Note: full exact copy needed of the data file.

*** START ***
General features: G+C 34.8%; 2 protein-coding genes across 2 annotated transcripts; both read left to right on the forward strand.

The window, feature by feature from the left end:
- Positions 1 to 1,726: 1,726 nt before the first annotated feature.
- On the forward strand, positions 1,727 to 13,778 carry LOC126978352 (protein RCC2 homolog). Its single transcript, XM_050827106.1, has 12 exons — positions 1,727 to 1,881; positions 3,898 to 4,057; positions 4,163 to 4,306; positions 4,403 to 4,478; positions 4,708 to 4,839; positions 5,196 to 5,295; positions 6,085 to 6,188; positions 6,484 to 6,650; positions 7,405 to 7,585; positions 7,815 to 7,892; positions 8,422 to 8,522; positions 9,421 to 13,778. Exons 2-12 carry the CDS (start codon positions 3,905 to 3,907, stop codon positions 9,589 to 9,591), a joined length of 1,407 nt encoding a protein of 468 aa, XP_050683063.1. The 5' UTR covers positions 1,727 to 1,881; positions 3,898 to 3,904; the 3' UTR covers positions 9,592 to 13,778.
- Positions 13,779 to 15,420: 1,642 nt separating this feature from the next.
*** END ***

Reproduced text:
General features: G+C 34.8%; 2 protein-coding genes across 2 annotated transcripts; both read left to right on the forward strand.

The window, feature by feature from the left end:
- Positions 1 to 1,726: 1,726 nt before the first annotated feature.
- On the forward strand, positions 1,727 to 13,778 carry LOC126978352 (protein RCC2 homolog). Its single transcript, XM_050827106.1, has 12 exons — positions 1,727 to 1,881; positions 3,898 to 4,057; positions 4,163 to 4,306; positions 4,403 to 4,478; positions 4,708 to 4,839; positions 5,196 to 5,295; positions 6,085 to 6,188; positions 6,484 to 6,650; positions 7,405 to 7,585; positions 7,815 to 7,892; positions 8,422 to 8,522; positions 9,421 to 13,778. Exons 2-12 carry the CDS (start codon positions 3,905 to 3,907, stop codon positions 9,589 to 9,591), a joined length of 1,407 nt encoding a protein of 468 aa, XP_050683063.1. The 5' UTR covers positions 1,727 to 1,881; positions 3,898 to 3,904; the 3' UTR covers positions 9,592 to 13,778.
- Positions 13,779 to 15,420: 1,642 nt separating this feature from the next.